Lt. Taylor is one of two sworn members of the communications team along with Charlie Odom. He would not trade his current work assignment for any other.
“The best part of the job is the ladies I work with,” he said. “This is the best division I have ever worked in and I have worked in detention, school resource, road patrol, criminal investigations and now dispatch.”

Lt. Taylor said the dispatchers not only do a good job but work in a family atmosphere. Lt. Taylor will jump in and assist in the dispatch office at times when call numbers soar. “The more chaotic the room gets the more efficient it gets,” he said.

On this day shift Karen Kemp and Taylor Saladin were wearing the headsets and sitting in front of the communications equipment.
“I like helping people,” said Kemp, whose husband is a lieutenant on one of the four road patrol crews. “It can be upsetting when you can’t get someone there fast enough. But it is gratifying and satisfying to help someone. They are getting the help they need.”

Saladin has law enforcement in her blood as well as her mother is a deputy on one of the road patrol crews. “I like never knowing what to expect,” she said. “But traffic crashes involving motorcycles upset me the most because I like to ride motorcycles. Those cases and cases involving missing little children are most upsetting.”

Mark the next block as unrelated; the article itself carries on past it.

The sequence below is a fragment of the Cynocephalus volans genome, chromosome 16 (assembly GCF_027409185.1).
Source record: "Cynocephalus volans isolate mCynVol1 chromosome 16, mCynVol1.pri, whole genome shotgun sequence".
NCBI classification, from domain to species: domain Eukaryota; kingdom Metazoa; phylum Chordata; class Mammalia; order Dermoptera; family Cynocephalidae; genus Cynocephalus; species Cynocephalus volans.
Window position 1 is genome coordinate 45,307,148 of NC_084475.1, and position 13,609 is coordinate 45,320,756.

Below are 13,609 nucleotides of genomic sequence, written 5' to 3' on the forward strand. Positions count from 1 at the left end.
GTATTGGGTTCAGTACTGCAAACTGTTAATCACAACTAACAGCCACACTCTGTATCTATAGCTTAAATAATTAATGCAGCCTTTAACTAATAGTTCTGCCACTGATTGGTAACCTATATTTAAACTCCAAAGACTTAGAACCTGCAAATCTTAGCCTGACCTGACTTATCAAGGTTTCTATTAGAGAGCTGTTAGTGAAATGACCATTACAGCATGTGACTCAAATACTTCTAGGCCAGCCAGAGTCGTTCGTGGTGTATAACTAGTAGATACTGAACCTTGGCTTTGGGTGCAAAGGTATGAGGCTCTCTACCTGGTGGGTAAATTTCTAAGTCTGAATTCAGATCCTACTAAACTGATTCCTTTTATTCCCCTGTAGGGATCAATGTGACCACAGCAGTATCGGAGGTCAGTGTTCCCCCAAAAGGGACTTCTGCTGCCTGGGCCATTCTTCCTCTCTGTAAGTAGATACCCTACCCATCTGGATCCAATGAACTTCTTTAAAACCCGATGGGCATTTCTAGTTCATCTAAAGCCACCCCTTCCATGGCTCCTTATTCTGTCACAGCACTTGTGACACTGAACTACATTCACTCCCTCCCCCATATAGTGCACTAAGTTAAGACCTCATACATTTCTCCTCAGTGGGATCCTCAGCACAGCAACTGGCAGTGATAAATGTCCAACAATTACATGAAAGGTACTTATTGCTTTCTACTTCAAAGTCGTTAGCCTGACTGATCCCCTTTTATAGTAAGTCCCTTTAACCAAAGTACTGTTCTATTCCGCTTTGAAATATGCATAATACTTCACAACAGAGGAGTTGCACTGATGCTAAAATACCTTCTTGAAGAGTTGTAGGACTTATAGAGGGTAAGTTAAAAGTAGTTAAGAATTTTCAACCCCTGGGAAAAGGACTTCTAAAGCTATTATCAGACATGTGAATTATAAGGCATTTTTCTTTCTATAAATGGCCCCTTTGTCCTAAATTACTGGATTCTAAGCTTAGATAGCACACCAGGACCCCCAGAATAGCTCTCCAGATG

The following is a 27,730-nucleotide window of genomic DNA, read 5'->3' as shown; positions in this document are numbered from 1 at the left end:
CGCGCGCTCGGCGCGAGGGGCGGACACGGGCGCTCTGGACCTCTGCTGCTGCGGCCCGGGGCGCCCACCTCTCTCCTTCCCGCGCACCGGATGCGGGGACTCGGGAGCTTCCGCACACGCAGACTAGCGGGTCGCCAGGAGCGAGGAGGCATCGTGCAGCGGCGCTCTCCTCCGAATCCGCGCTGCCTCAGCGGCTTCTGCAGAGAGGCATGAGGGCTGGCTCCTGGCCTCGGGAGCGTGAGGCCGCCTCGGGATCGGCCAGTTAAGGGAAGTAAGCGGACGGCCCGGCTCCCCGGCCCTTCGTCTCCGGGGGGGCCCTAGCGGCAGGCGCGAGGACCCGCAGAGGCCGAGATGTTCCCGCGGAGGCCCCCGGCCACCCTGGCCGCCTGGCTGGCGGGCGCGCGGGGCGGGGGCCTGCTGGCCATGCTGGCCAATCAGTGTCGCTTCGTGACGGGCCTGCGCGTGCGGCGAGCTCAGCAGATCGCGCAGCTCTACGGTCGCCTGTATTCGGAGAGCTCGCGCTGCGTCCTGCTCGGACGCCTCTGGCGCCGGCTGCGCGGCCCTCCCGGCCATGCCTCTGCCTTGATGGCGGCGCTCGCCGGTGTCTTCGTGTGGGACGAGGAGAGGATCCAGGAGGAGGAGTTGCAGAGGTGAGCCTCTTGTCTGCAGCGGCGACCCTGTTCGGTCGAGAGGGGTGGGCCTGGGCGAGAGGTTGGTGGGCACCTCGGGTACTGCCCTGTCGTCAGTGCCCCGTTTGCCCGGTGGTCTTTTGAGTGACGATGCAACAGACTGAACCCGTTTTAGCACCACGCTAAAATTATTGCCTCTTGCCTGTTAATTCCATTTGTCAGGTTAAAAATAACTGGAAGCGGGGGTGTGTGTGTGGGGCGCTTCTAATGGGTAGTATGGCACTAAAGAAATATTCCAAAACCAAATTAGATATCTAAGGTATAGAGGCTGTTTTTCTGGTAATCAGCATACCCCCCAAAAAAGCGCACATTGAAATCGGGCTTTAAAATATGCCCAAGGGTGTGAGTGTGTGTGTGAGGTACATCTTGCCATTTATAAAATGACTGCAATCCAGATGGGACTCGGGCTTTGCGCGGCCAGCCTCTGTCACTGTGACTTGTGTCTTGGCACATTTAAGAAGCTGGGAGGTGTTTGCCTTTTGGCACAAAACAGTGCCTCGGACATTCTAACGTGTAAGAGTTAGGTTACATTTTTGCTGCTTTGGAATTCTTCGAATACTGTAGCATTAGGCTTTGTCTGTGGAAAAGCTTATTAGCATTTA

Saladin takes a break from talking about her job to field a 911 call. Her caller is concerned about a family member who has inured his eye. Saladin collections as much information as she can before determining the best course of action. Sometimes it is difficult to determine what is happening when the caller calls and in those cases law enforcement may be called to the scene to make sure it is safe for firefighters and EMS staff to respond.

Homicide cases are the most difficult along with water involved cases, added Kemp. “I guess it is because it is more difficult to get a deputy out to someone on the water. And I think it is because I am not a great swimmer so it has an impact on me.”
Working with a crew of mostly female employees is a plus to the communications staff, Kemp said.

“The women all get along and we do things together socially outside of work,” added Kemp.

Director Nelson has another piece of the communications pie down the hall in the other direction from the dispatch office. The E-911 office and Rachel Love and her staff play a part in making sure all of the high-tech communications equipment is working properly. The Enhanced-911 telecommunications system automatically associates a physical address with the calling party’s telephone number and routes the call to the most appropriate Public Safety Answering Point. In addition, E-911 is responsible for maintaining the Master Street Address Guide and ensuring data base accuracy and providing dispatchers with the means to direct law enforcement, firefighters and EMS personnel to the correct address quickly and efficiently.

Three things come through to Director Nelson when it comes to communications. “They do a good job, they are very dedicated and there is no way we could ever pay them what they are worth,” he concluded.
It is indeed difficult to measure the impact the dispatchers have on the lives of Wakulla County citizens. But for the crew, they wouldn’t want it any other way.